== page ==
The fourth part, The Blackwell Deception, now included in the ongoing Indie Royale “Fall Bundle”, was quite the cause célèbre in 2011, with most reviewers finding it “must-play” for existing fans, and an apt enough continuation of the para-normal puzzler series.

I both agree and disagree with this sentiment. Doubtless “Deception” is a great, great adventure game. Next to the rest of the series, however, it is also Dave Gilbert’s weakest professional effort to date (even if Richard Cobbett thought it best!). Although very finely tuned as always, “Deception” had one major, inherent flaw. (more…)

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The Blackwell Convergence Review

Dear readers, though this article focuses primarily on the 3rd instalment to Wadjet Eye Games’ “Blackwell” series, The Blackwell Convergence, we are subsequently also to publish a second, combined number on the 1st and 2nd episode. Please bear with me as we progress, in reverse order, to achieve some degree of relevancy.

Both parts will also touch upon topics beyond the make-up of a “review”; whether we should chalk them up to “analysis” or “discussion” remains open for interpretation. Should you agree or disagree, let us know what you think in the comment section! Finally, if you are yet to familiarize yourself with this ongoing series of adventures, I do hope you should come back to check out part 1/2. The easiest way to find out when is to either subscribe to our Twitter ( or to our RSS feed (!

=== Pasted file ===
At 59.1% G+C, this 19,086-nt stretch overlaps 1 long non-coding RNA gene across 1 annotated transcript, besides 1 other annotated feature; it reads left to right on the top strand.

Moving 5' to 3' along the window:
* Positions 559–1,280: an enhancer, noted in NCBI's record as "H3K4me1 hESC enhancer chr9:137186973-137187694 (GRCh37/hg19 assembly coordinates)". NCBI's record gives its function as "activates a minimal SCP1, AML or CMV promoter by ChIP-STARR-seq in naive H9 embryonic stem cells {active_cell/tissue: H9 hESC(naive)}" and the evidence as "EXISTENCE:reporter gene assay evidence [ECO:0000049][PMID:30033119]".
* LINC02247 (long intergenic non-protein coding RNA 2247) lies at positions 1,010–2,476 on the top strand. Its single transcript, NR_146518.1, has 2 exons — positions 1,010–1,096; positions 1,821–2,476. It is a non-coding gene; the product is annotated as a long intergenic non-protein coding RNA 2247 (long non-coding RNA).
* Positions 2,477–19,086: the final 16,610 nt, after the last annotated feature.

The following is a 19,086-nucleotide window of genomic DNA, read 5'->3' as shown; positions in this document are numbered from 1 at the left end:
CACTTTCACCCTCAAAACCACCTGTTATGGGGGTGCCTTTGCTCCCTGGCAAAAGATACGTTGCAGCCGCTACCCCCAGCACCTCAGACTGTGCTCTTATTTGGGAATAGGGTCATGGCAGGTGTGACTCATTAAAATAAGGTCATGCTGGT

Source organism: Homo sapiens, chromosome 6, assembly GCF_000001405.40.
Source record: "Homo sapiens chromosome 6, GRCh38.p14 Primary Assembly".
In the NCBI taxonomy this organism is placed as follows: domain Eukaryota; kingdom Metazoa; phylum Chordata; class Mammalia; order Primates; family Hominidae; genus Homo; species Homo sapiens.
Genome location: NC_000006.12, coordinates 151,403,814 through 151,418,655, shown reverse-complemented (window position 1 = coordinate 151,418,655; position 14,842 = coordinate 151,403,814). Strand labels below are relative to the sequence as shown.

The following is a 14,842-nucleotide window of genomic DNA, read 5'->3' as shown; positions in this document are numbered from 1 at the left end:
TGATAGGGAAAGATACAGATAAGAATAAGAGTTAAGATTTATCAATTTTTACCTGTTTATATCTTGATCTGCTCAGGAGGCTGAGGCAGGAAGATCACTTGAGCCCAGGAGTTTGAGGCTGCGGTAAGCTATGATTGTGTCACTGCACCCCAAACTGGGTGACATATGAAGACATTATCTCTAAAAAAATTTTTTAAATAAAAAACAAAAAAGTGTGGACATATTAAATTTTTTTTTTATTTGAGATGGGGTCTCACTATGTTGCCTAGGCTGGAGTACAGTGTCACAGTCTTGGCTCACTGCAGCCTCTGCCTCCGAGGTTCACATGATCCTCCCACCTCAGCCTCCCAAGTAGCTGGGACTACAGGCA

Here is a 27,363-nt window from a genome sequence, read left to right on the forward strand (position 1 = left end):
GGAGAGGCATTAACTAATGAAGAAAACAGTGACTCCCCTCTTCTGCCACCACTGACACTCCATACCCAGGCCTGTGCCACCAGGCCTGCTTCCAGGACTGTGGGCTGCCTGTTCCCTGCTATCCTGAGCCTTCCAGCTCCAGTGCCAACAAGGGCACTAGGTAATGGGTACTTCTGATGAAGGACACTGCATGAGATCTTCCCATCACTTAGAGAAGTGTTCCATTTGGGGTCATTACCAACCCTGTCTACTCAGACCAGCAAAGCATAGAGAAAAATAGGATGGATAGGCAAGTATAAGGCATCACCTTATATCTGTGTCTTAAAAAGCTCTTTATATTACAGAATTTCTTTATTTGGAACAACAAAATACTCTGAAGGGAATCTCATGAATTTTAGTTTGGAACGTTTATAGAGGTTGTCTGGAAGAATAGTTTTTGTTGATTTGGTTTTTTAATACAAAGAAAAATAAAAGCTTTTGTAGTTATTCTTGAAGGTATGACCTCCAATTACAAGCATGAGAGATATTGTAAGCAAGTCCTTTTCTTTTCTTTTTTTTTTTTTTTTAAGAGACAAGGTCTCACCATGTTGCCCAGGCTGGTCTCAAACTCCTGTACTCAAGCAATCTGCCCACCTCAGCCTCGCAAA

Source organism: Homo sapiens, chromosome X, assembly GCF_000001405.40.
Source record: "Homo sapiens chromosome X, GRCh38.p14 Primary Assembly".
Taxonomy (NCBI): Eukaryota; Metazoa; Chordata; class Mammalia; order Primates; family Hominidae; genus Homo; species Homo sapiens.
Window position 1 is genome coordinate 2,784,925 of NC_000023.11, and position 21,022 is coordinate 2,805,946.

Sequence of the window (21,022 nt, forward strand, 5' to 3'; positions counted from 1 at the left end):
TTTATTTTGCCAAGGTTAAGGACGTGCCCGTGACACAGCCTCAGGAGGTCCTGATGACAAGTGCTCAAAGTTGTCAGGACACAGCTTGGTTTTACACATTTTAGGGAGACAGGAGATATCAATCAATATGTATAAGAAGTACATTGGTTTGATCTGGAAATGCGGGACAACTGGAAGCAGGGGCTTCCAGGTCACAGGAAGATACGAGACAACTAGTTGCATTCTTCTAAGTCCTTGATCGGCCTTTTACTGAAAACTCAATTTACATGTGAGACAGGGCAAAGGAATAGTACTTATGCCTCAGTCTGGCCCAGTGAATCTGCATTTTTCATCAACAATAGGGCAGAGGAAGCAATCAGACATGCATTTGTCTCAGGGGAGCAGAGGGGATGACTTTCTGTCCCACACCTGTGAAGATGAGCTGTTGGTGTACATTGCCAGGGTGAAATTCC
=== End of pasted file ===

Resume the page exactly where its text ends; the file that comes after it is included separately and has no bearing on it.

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Blackwell Cartoon Shorts

Wadjet Eye Games, having fiendishly teased its fans for a good while now, have just published their first cartoon short for the Blackwell game series:

This might be completely uncalled for, but the way poor Rosangela is played for comic relief in the first episode feels slightly off-register. Not to complain about free laughs, obviously, but in my very generic understanding of the series, the depth of the cast goes far beyond what is on display here, and in that sense, Blackwell newcomers might be somewhat confused as to where the ‘true’ register of the game series lies.

While the assemblage of characters in the series does seem to contain some influence of the American sitcom tradition, I’m not so sure that situational comedy, at this point in time, is the best way to deepen the characters, especially since we are – forgive the worn-out turn of phrase – not laughing with Rosangela, but at her.

I’d love to hear what others think of the cartoon short, though (for all I know I might be wrong about this) and obviously for now I’ll have to hold my judgement in anticipation of the subsequent episodes. In any case, I believe the cartoon is a first for indie adventure gaming, and it’s always delightful to see an ‘extended’ universe at work!